A Zoom conversation with another friend put the idea into my head of sending these postcards back to their original sender. What better thing to do while none of us can take a holiday or travel than to remind friends of trips they took in the past. I hoped that by sharing these saved postcards I could rekindle some happy memories as well as make space in our limited storage cupboards.
After reading them one last time, the pile of each friend’s postcards were carefully packaged, along with a new postcard from ourselves explaining why we were returning them. I didn’t want anyone to receive their parcel and think we had decided to enigmatically end our friendship with a dramatic return of our correspondence! Or worse, they might assume that we had died and this was a tidying up of affairs.
Up to now, our friends have been thrilled to receive their package of holiday memories. Many were amazed, thinking they knew us so well, that these postcards had survived our many moves and clear outs.
I have just one small pile of nine postcards left that I need to send to one more friend. One reminds me of his family trip to Ireland and I notice another isn’t even addressed, so I think he handed it over in person when he returned! This latter postcard is a photograph of some typical caves in southern Spain, which he thought would be great to live in and save on window cleaning bills! Another is a night scene of Porto in Portugal and I can hear his voice when I read, ‘I have a full glass of port in front of me now and it’s very nice.’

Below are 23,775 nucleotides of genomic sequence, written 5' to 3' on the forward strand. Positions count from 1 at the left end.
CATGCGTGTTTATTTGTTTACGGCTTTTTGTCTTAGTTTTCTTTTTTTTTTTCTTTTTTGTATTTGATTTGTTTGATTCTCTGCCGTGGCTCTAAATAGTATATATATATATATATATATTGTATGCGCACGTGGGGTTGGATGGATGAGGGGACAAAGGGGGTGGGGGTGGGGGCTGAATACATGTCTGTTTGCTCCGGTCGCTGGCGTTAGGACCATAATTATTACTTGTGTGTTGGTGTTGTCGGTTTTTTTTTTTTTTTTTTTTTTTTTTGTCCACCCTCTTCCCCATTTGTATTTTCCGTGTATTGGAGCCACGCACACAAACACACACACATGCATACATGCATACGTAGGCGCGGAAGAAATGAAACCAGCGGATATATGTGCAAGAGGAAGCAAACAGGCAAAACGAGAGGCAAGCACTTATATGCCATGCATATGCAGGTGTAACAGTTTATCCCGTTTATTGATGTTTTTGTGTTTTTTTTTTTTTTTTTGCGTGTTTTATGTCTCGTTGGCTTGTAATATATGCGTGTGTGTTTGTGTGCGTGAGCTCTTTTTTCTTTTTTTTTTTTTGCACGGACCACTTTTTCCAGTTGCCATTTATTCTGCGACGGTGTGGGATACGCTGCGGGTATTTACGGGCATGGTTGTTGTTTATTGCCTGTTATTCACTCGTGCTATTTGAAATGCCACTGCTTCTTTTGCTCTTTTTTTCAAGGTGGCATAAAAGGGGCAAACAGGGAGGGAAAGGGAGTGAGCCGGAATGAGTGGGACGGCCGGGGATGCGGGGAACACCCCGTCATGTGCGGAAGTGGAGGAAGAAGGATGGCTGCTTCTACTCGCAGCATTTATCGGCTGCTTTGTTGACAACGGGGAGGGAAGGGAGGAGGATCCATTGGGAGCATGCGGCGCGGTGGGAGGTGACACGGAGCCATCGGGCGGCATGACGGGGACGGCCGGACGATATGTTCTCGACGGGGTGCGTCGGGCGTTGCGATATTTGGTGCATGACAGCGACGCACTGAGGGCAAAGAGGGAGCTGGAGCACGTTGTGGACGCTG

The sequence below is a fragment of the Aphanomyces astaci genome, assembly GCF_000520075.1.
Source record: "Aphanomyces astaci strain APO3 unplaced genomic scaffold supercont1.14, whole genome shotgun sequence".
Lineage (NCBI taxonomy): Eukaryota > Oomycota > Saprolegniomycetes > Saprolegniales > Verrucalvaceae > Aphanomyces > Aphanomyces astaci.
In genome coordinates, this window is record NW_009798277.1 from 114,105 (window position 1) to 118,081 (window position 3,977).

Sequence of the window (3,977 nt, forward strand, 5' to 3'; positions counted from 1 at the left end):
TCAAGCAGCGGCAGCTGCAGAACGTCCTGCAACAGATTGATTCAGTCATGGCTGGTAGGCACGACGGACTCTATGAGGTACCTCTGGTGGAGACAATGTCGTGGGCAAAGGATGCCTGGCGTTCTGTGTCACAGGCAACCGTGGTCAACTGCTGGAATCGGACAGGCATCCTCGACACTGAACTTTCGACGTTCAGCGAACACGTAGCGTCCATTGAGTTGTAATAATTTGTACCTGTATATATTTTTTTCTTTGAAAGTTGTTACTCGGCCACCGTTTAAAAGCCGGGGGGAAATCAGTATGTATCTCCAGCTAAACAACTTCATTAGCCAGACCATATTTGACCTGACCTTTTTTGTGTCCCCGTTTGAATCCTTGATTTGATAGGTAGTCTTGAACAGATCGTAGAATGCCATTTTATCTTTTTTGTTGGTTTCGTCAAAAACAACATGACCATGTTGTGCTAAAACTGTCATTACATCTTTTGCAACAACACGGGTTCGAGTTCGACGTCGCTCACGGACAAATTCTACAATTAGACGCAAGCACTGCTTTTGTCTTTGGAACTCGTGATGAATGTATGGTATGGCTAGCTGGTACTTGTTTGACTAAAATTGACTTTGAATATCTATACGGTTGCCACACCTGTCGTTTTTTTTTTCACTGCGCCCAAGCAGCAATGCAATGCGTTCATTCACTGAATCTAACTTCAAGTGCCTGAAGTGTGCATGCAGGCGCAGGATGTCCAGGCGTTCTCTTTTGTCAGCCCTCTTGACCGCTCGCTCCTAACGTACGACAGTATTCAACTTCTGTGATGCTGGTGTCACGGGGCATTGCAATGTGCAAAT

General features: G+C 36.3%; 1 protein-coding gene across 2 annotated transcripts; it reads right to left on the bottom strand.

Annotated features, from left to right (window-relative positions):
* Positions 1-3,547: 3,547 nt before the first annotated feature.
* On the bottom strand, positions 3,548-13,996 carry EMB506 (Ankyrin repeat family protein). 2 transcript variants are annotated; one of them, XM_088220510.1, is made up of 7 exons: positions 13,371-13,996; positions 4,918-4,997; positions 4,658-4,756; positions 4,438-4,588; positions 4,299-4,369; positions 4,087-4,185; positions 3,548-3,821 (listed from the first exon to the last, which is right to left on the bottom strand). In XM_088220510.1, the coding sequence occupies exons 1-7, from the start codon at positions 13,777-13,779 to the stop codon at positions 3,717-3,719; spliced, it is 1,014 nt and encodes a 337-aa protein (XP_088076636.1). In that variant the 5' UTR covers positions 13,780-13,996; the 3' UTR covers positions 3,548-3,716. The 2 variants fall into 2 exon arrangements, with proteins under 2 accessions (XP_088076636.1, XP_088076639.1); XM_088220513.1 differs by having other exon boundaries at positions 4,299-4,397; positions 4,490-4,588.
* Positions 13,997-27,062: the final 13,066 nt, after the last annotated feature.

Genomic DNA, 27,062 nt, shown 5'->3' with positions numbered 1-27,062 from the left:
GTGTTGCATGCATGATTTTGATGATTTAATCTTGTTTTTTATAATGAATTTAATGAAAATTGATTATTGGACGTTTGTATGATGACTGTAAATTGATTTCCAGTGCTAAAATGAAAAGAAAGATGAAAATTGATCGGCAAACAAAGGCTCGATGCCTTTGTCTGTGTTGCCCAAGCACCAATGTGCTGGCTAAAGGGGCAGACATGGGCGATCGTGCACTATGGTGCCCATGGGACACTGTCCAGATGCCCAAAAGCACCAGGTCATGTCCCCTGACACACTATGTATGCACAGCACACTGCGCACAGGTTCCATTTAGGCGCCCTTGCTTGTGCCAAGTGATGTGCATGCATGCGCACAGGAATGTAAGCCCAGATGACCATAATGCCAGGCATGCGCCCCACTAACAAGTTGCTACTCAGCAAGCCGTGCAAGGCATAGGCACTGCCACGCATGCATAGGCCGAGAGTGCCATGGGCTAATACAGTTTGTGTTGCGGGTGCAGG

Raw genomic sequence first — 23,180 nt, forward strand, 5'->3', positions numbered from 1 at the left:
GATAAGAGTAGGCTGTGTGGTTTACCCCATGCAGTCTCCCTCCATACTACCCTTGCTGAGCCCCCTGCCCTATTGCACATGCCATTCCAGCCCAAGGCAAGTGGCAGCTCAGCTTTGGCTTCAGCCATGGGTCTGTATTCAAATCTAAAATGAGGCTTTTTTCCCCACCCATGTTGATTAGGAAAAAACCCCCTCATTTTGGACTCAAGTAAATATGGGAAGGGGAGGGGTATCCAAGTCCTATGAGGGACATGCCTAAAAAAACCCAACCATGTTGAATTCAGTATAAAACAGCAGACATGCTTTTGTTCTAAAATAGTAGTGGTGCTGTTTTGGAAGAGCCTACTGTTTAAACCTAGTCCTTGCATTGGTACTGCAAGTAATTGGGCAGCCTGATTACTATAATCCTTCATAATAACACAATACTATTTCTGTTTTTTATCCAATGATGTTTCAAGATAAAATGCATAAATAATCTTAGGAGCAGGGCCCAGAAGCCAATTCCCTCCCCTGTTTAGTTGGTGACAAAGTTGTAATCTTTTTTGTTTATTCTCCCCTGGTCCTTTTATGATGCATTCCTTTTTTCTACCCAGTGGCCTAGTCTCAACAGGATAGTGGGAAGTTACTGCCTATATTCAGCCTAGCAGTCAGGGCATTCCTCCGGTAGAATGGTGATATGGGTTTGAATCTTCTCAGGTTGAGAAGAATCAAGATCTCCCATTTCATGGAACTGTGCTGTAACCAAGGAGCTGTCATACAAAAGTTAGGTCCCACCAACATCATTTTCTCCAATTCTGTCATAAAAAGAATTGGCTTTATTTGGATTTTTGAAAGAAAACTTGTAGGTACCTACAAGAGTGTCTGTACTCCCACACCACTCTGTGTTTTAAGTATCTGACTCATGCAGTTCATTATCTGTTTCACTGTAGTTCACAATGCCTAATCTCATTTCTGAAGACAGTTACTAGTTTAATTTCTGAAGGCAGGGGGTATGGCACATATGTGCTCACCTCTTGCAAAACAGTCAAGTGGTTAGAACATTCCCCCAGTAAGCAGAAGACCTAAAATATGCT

Have we kept any? Of course! In the box were a few postcards that we sent to each other before we were married and a couple of precious ones from our son and daughter-in-law. These hold a few special personal memories, but are not enough to merit using the box, this has been repurposed …
All in all, through the darkness of lock down, this project has been a small particle of joy.
3 thoughts on “While no one can travel it can be enjoyable to be reminded of past holidays: A postcard de-cluttering lock down project”
What a lovely idea and a great gesture of friendship to send them winging back to your friends with all those memories attached. I’m in the process of doing something similar with boxes full of old photos, reliving the family holidays we had when the now-big kids were small kids and were brought up on camping and canal boat holidays.
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Thank you Joyce. Going through old photographs is lovely and laughing at memories of family holidays is a real tonic. I do sometimes find it is also a more painful activity at the moment, seeing all those places I can’t be. I’ve just started trying to edit the photographs from our last campervan trip in Scotland, the photographs are beautiful but they make me weep with wanting to be there / just anywhere in our van.
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I know exactly what you mean. It creeps up unexpectedly and I’ve had a few moments when the nostalgia & the wanting to be back where the photo was got a bit much.